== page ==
An organization made up of political conservatives seeking an end to the death penalty opened a chapter in Wyoming this week.
Conservatives Concerned About the Death Penalty officially opened a chapter in Wyoming during a news conference in Cheyenne on Thursday. The group has chapters in 10 other states.
Kyle Taylor, the Wyoming coordinator for the group, described the organization as a network of conservatives who do not believe capital punishment fits within their principles.
“As a conservative, I believe in small government and I believe the death penalty is a huge government overreach and a very big failed government program,” she told Cowboy State Daily. “I believe in valuing life and we know that executing our own citizens does not value the sanctity of life.”
Rep. Jared Olsen, R-Cheyenne, last year sponsored a bill during the Legislature’s general session that would have done away with the death penalty. The bill was approved in the House, but died in the Senate.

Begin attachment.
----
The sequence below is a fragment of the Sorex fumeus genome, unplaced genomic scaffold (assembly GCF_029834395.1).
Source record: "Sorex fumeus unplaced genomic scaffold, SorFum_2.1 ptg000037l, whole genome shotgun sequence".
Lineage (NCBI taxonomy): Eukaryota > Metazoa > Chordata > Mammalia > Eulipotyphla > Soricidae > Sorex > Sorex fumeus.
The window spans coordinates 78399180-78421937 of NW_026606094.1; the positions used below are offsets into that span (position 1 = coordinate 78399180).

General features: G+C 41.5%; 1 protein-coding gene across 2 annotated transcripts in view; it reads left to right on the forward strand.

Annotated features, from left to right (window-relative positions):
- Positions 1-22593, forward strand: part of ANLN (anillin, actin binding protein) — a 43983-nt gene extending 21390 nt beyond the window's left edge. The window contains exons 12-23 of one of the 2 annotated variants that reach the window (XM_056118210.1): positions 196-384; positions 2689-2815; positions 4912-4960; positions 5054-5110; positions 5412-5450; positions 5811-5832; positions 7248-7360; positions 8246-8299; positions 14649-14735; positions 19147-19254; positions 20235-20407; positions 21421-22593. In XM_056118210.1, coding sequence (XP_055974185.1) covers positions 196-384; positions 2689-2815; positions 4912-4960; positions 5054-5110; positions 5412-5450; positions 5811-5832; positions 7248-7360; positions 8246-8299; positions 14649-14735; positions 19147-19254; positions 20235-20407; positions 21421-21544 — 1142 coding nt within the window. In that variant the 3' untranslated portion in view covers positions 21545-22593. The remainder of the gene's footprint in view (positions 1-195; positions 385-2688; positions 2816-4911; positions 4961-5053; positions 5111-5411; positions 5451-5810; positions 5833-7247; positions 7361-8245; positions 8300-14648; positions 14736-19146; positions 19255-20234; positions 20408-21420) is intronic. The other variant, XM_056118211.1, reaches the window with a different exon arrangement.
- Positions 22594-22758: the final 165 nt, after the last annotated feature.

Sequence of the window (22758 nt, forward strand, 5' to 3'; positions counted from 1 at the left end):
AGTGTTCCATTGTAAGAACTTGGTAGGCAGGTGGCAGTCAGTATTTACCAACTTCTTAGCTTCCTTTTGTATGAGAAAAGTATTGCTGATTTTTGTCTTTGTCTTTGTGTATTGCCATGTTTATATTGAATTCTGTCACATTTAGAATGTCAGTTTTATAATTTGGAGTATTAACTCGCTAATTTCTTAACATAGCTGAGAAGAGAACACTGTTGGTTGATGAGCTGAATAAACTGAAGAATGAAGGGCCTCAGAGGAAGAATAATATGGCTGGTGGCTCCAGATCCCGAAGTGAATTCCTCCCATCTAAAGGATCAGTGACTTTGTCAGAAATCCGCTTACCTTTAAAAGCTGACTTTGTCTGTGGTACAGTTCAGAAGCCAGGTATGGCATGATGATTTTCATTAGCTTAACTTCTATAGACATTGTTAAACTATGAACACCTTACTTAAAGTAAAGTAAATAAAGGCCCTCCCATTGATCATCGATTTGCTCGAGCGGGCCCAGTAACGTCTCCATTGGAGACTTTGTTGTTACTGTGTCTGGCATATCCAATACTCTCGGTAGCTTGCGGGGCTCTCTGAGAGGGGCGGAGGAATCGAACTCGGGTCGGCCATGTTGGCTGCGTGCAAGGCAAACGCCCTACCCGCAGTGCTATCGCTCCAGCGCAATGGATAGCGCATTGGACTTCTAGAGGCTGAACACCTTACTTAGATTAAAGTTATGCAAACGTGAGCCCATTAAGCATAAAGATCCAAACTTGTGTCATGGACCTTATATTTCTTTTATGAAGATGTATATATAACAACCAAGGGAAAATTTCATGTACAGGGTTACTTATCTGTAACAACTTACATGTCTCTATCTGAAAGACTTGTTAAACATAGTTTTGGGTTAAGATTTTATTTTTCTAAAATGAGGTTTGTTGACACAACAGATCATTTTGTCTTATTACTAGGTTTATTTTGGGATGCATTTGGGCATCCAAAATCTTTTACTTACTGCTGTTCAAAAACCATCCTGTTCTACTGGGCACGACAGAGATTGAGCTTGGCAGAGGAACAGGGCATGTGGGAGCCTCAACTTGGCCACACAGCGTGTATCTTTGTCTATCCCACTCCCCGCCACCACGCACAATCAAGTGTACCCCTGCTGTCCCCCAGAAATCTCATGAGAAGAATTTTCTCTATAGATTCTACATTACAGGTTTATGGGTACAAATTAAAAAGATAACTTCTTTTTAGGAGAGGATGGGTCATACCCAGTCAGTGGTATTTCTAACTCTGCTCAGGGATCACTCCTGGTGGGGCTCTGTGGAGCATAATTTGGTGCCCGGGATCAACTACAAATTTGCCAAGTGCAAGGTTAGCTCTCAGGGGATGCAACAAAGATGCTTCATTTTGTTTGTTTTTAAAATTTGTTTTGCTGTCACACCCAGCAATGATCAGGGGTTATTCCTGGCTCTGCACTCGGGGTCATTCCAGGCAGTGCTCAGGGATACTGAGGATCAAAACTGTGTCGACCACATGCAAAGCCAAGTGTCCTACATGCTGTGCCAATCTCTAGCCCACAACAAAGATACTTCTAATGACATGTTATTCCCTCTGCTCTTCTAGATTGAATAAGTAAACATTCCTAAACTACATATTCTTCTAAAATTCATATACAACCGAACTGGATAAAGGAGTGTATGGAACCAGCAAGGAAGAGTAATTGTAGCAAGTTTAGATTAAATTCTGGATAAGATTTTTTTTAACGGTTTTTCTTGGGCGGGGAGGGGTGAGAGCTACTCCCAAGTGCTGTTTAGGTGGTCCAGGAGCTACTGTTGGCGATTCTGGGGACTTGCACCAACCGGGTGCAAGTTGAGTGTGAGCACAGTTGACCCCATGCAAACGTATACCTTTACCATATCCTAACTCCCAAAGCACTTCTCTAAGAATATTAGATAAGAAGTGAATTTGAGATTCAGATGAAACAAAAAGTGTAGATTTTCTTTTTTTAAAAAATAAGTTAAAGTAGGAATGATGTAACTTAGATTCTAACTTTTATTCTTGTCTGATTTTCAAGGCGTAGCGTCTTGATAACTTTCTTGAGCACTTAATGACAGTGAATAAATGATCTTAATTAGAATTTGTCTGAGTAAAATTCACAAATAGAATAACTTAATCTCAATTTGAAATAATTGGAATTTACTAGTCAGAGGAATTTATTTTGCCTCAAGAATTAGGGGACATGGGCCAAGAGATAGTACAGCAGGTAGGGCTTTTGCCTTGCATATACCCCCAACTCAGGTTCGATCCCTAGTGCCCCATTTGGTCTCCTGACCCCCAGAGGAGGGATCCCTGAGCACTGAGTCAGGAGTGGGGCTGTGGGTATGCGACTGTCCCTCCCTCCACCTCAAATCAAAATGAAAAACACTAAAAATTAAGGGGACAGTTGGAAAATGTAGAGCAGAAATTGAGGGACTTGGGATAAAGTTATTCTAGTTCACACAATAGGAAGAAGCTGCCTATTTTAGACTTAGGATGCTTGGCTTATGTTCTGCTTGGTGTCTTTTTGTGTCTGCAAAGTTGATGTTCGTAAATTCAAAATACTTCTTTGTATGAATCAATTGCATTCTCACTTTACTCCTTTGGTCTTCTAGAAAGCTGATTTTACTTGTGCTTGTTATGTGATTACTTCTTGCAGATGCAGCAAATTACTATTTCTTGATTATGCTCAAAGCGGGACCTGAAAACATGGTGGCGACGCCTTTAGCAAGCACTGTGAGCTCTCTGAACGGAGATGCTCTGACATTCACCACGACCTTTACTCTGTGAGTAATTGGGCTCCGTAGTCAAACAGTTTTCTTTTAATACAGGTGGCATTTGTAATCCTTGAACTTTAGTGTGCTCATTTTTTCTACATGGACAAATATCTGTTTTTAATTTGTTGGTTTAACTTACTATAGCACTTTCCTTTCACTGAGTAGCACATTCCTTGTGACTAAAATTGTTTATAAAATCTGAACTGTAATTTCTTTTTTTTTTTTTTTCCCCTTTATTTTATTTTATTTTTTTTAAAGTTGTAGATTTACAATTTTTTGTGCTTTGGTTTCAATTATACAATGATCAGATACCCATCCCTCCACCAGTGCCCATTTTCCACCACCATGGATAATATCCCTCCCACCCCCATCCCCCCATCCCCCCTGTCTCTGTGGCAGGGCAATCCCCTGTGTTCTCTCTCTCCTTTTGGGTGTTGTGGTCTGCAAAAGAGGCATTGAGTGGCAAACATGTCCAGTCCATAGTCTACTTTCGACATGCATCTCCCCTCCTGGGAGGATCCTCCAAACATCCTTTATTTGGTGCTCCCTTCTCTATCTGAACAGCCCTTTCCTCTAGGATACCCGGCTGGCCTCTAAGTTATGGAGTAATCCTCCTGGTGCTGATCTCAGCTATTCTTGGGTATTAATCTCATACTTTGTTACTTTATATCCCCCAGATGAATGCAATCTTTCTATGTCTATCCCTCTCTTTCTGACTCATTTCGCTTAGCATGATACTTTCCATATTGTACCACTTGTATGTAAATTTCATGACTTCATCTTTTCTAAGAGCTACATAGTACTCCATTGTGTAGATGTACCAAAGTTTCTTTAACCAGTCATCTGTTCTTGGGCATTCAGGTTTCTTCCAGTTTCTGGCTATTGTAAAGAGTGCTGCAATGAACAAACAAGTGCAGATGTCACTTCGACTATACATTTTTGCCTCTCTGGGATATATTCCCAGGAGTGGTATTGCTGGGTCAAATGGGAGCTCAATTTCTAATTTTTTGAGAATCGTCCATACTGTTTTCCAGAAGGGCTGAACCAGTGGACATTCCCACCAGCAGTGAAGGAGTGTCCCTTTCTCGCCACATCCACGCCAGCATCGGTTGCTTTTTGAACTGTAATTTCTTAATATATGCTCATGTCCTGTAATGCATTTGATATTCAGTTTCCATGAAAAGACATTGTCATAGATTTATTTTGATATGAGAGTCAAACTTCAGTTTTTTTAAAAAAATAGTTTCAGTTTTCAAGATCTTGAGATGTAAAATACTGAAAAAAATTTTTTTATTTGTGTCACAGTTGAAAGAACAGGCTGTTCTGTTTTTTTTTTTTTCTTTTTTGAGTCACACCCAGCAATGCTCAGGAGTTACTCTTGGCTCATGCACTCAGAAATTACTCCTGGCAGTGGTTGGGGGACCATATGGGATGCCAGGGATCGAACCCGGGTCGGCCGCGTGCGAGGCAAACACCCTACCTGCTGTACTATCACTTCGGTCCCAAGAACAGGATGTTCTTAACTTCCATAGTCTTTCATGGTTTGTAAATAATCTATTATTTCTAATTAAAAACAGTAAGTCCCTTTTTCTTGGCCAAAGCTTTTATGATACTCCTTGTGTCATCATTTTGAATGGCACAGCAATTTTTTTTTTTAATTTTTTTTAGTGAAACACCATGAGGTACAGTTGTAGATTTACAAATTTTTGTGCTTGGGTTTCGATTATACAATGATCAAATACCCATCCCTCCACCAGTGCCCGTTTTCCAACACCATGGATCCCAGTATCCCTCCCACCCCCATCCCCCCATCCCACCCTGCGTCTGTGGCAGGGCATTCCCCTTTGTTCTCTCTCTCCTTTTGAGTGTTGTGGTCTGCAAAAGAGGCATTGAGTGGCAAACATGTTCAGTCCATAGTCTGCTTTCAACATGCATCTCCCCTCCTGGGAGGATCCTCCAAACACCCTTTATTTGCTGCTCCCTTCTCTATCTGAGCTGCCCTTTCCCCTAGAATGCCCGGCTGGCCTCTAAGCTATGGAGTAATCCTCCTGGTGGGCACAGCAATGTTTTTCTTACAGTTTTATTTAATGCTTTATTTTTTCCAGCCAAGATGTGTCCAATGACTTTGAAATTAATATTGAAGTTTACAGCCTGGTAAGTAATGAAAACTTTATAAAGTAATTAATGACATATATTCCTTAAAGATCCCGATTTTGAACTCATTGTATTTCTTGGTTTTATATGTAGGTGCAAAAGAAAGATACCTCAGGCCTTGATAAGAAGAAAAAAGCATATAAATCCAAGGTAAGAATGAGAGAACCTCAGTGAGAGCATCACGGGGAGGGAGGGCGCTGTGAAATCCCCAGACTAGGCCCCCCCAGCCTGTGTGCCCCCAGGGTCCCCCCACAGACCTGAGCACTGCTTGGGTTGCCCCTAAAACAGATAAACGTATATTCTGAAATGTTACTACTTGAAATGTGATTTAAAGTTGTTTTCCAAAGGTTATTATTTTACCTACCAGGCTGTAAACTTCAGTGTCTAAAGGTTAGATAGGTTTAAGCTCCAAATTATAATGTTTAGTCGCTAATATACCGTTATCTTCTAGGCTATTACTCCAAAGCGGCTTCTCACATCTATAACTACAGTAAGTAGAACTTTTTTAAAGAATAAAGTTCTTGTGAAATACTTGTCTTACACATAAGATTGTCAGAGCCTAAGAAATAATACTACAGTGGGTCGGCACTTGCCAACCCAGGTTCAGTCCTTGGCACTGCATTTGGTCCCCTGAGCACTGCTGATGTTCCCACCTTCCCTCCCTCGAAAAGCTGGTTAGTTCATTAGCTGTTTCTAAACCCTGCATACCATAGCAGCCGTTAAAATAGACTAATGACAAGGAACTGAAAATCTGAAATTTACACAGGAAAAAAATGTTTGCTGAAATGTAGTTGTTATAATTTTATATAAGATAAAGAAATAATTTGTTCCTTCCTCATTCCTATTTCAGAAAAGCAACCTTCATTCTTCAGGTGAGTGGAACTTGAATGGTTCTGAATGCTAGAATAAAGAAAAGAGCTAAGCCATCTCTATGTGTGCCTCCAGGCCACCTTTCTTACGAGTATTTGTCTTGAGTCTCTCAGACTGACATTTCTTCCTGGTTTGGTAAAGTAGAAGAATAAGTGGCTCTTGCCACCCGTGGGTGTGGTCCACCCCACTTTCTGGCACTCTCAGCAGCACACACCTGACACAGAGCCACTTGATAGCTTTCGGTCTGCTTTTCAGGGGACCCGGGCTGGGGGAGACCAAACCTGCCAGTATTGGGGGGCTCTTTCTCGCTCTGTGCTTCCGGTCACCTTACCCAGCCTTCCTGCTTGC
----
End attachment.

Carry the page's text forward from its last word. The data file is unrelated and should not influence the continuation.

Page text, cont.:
Olsen said the death penalty’s most vocal opponents in the past have been liberals and the Catholic church, but he added the issue actually crosses political and religious lines.
“It’s an everybody issue and that’s why you’ll find people from all faiths and people from all political backgrounds,” he said.
Mike Leman, a deacon for the Catholic Diocese of Cheyenne, said for the church, the issue is one of the sanctity of life.
“We look at it as consistency in respecting the dignity of human life,” he said. “First of all, recognizing the difficulty of victims and victims’ families. But we don’t think (the death penalty) is something that gives victims what they’re hoping for, the ultimate healing.”
The Legislature’s budget session begins Feb. 10. Two-thirds of both the House and Senate must support a review of any bill not related to the budget — like a death penalty bill — before it can be considered.